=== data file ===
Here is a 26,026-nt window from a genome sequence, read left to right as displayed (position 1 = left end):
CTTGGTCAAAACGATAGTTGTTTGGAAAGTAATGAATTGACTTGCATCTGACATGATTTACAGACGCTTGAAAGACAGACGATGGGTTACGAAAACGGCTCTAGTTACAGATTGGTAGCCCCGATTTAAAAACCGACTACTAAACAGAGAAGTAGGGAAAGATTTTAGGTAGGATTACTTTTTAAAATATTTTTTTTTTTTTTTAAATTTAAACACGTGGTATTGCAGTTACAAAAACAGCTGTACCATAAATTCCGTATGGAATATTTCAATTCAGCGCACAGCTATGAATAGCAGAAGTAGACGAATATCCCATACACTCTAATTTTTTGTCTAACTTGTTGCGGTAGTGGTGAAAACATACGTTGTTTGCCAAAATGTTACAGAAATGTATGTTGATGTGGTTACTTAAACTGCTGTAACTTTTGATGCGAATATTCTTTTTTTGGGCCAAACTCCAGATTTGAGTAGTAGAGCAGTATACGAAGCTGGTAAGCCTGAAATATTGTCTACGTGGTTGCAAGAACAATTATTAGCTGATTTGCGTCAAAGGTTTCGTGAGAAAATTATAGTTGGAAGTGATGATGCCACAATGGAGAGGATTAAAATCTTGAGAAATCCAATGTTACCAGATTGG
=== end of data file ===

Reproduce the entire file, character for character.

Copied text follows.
Here is a 26,026-nt window from a genome sequence, read left to right as displayed (position 1 = left end):
CTTGGTCAAAACGATAGTTGTTTGGAAAGTAATGAATTGACTTGCATCTGACATGATTTACAGACGCTTGAAAGACAGACGATGGGTTACGAAAACGGCTCTAGTTACAGATTGGTAGCCCCGATTTAAAAACCGACTACTAAACAGAGAAGTAGGGAAAGATTTTAGGTAGGATTACTTTTTAAAATATTTTTTTTTTTTTTTAAATTTAAACACGTGGTATTGCAGTTACAAAAACAGCTGTACCATAAATTCCGTATGGAATATTTCAATTCAGCGCACAGCTATGAATAGCAGAAGTAGACGAATATCCCATACACTCTAATTTTTTGTCTAACTTGTTGCGGTAGTGGTGAAAACATACGTTGTTTGCCAAAATGTTACAGAAATGTATGTTGATGTGGTTACTTAAACTGCTGTAACTTTTGATGCGAATATTCTTTTTTTGGGCCAAACTCCAGATTTGAGTAGTAGAGCAGTATACGAAGCTGGTAAGCCTGAAATATTGTCTACGTGGTTGCAAGAACAATTATTAGCTGATTTGCGTCAAAGGTTTCGTGAGAAAATTATAGTTGGAAGTGATGATGCCACAATGGAGAGGATTAAAATCTTGAGAAATCCAATGTTACCAGATTGG